Grandmas linens on the tables and chairs
8.  Speaking of which, allow plenty of time to set up your decorations.  It will take more decorations, and take longer to set them up than you think.  Bring extra decorations along with you when you set up- you may end up using them, and you will be glad that you don't have to make an extra panicked trip. Raid your house, and ask your friends if you can borrow decor items from them that fit the wedding theme.

7.  When people volunteer to help, take them up on their offer.  Let them run an errand for you, help you clean your house for guests or help serve at the rehearsal dinner.  Don't ask for too much- say "Could you help serve from 6:00-8:00pm?".  Be specific. Have everything they need ready for them when they come to help and be sure to thank them afterwards!

6.  Assign people to be in charge of things like food, decorations and music on the day/night of your event.  You will be too busy during the event to be in charge of everything, and besides, you want to be able to enjoy yourself and visit with guests.

5.  Don't put things off until the last minute.  If you are sewing or buying clothing for the wedding party, for example, make sure that you are done well in advance of the event, so that minor adjustments can be made if necessary. 

The "sibs" catch a dance
4.  Keep the food simple.  Very few people really care or remember what they eat at a reception.  Have something savory as well as something sweet, if possible.  We did nice meats and cheese from Costco on borrowed platters, chocolate dipped strawberries that we made ourselves, and water with lemon in it in pretty decanters.  That, plus the cake, was PLENTY, and cost us a fraction of what it would have been to have even the simplest food catered. When it comes to the cake, get recommendations from people you know and trust before you go with an unknown to save money.  Just because a cake is cheaper doesn't mean it will be a better deal if it is late, doesn't taste good or doesn't look as promised.

Mindi's Floral did a beautiful job
3. Ask for favors/discounts.  If you have friends/acquaintances who are in wedding related fields (florists, cake decorators, photographers, etc.) see if perhaps you can come to a mutually beneficial agreement.  People who are building their businesses may be willing to work for a discount if you give them promotion at the event (put out business cards, etc.) and through social media afterwards if you are satisfied with their service.  We did this, and it worked out really well for us, and got more business for our friends.  Its a win-win.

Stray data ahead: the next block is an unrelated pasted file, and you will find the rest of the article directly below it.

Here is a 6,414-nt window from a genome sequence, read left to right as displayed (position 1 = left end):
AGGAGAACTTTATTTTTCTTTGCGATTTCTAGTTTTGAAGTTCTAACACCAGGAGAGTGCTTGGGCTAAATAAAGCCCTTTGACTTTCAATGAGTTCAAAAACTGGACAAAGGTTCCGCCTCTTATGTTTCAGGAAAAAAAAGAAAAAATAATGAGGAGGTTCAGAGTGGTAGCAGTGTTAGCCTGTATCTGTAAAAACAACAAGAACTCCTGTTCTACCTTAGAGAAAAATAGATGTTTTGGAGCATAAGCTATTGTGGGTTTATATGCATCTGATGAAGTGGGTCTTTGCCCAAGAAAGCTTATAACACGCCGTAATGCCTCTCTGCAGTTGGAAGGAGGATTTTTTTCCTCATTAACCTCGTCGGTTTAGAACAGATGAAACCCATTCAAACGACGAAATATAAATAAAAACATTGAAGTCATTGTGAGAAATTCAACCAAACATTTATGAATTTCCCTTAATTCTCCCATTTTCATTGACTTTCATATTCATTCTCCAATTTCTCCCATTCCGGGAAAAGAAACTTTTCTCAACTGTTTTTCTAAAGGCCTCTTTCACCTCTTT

2.  Let the bride/groom make their own decisions.  This can be hard for the Mom, but you don't want to be THAT MIL.  It is THEIR day, after all, even if your day, way back when, wasn't all that great and you really wish you had done XYZ so you REALLY want them to do it.  

And, (drum roll please)....

My most important tip-  REMEMBER THE BUDGET!!
1) Set a budget
2) Share that budget with others who are helping you plan
3) Use your budget to help you make decisions 
4) Keep track of your expenses and... 

This will save endless amounts of grief, stress and conflict before, during and after the big day. When its all over, whether you had the perfect wedding favor or hors d'oeuvre won't really matter anyway.  Its the people you will remember.

Speaking of people, THANK YOU AGAIN to all of those friends and family who helped with our 2012 weddings.  We couldn't have done it without you.

Our family on Matt and Mikell's big day

Do you have any wedding planning tips I may have forgotten?  Please leave a comment.

Saturday, January 26, 2013

Two Weddings: Part Two- Garrett and Ashlie

Garrett and Ashlie were married on August 17, 2012 in the Salt Lake City LDS temple.  They had been dating for over three years, and we'd been feeling for a while like she was almost a member of our family.  She'd seen us hug our kids and yell at them.  She'd been on camping trips with us and seen us with morning hair. Garrett and Ashlie have always had a relationship remarkably mature for their years. Ashlie is truly one of the nicest (to everyone), most compassionate people I know, and the two of them are a great fit for each other.

Right after he asked her
It was on one of our family camping trips that Garrett and Ashlie got engaged. Garrett was so cute and nervous.  He proposed to her on the beach when we first got to the Bear Lake.  Her family had secretly driven up there too, and we all waited in the bushes until he gave us the signal to jump out and share in their happiness.  

It was different being on the "grooms" side of wedding planning. Not as involved as with Mikell's wedding, but still a pretty big deal. 

Ashlie, as anyone who knows her could probably tell you, has a unique spirit.  She calls her style "hippie chic".  Ashlie designed her own ring, a green amethyst surrounded by a halo of diamonds.  She found her dress at a bridal store, then added sleeves and modified the hem to show off her crocheted barefoot sandals.  Instead of a veil, she wore a pretty headband.

My kids (old and new) outside the Salt Lake Temple